When I came home from The War, Uncle Sam put me through college and gave me a loan, and I bought that truck brand spankin’ new. Daddy was so proud, you’da thought it was a miracle or somethin’. Said it made life a whole lot easier than before. Sometimes we’d take her for a turn ’round the fields after it got too dark to work, just to be able to sit down and relax and look at what we’d done.
Yeah, Daddy loved that truck.
We worked side by side, plantin’ and harvestin’ and tendin’ the milk cows till I got married and the kids started to come, and I needed some real money to make ends meet. I got a job in the mill, a good job, a union job, and with my education they moved me up pretty fast and gave me my choice of shifts. I took second so I could help Daddy most of the day. He wasn’t gettin’ any younger, and I owed him just about everything I knew or had.
Then Momma got sick, and Daddy had insurance, but they dropped her, just like that. He mighta’ been late on a payment; payin’ the bills had always been somethin’ Momma took care of. Guess we never really knew how hard she worked, takin’ care of everything indoors, puttin’ up food to get us through the winter and takin’ care of the business end of things too.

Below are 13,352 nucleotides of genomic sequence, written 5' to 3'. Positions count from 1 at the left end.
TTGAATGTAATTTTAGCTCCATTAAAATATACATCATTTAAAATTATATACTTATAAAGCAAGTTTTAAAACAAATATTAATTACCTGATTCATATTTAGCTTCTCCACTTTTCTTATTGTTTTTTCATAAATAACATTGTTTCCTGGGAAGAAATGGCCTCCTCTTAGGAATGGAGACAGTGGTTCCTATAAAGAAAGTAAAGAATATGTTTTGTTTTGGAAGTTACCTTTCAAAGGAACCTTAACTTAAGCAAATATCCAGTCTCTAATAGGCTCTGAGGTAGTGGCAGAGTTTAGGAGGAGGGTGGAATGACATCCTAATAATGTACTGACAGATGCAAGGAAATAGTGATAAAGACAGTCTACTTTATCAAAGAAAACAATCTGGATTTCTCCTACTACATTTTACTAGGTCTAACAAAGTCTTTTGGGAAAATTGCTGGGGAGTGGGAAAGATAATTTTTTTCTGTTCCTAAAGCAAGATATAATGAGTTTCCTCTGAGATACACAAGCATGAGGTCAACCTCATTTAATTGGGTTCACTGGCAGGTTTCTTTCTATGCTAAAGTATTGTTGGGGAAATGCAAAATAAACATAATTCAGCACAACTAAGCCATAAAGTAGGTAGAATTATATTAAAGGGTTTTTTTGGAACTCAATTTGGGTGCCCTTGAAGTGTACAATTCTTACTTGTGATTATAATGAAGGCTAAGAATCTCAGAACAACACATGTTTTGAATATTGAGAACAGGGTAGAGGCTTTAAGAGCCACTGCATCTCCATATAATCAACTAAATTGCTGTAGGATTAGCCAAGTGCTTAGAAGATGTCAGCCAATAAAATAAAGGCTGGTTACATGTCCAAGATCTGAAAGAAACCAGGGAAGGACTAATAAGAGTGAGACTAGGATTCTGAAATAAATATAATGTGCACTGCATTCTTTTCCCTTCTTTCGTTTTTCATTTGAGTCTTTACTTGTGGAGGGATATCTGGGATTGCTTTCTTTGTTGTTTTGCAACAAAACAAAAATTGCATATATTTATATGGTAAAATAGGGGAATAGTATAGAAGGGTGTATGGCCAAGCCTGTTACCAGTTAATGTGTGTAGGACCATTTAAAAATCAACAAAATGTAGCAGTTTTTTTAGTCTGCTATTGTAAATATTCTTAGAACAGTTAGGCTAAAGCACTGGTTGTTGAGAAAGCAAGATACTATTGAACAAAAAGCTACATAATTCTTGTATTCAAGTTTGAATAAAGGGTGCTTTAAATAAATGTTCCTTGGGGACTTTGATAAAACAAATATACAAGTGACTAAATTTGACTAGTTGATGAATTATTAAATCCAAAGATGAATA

Daddy had to take out a mortgage on that old farm, first one ever, to pay the medical bills. It damn near killed him; it’d been his dream to leave it to me and Jane and the kids. Said we could sell it if times ever got that rough.
When Momma passed and the hospital bills kept comin’ we sold the place off, bit by bit. First the milk cows, then the machinery, then a couple of back lots. Daddy all but stopped talkin’, except to the kids. He’d tell them about the Good Old Days, when he and their Daddy used to dig potatoes together.
We might have made it through those bills if my job hadn’ta gotten “right-sized.” That’s a dishonest way of sayin’ they could Git ‘er Done cheaper in Mexico.
Well, I guess Mexicans got to eat too.
When the bankers came and put the foreclosure notice on the front door, Daddy wouldn’t even look at it. He went in and out the back way, like he did when the farm was working. He’d go up in the pasture where the old Ford truck had stopped runnin’ and sit for hours, his knuckles white on the steering wheel, staring off at God knows what, maybe some scene from his past, him and Momma doin’ something nice together.
We had thirty days to get out. Jane and I got a little apartment in town, not much of one with me not working and her not making much, but we had a little room for Daddy. He said he wasn’t leaving, but we knew the reality of it, and planned accordingly.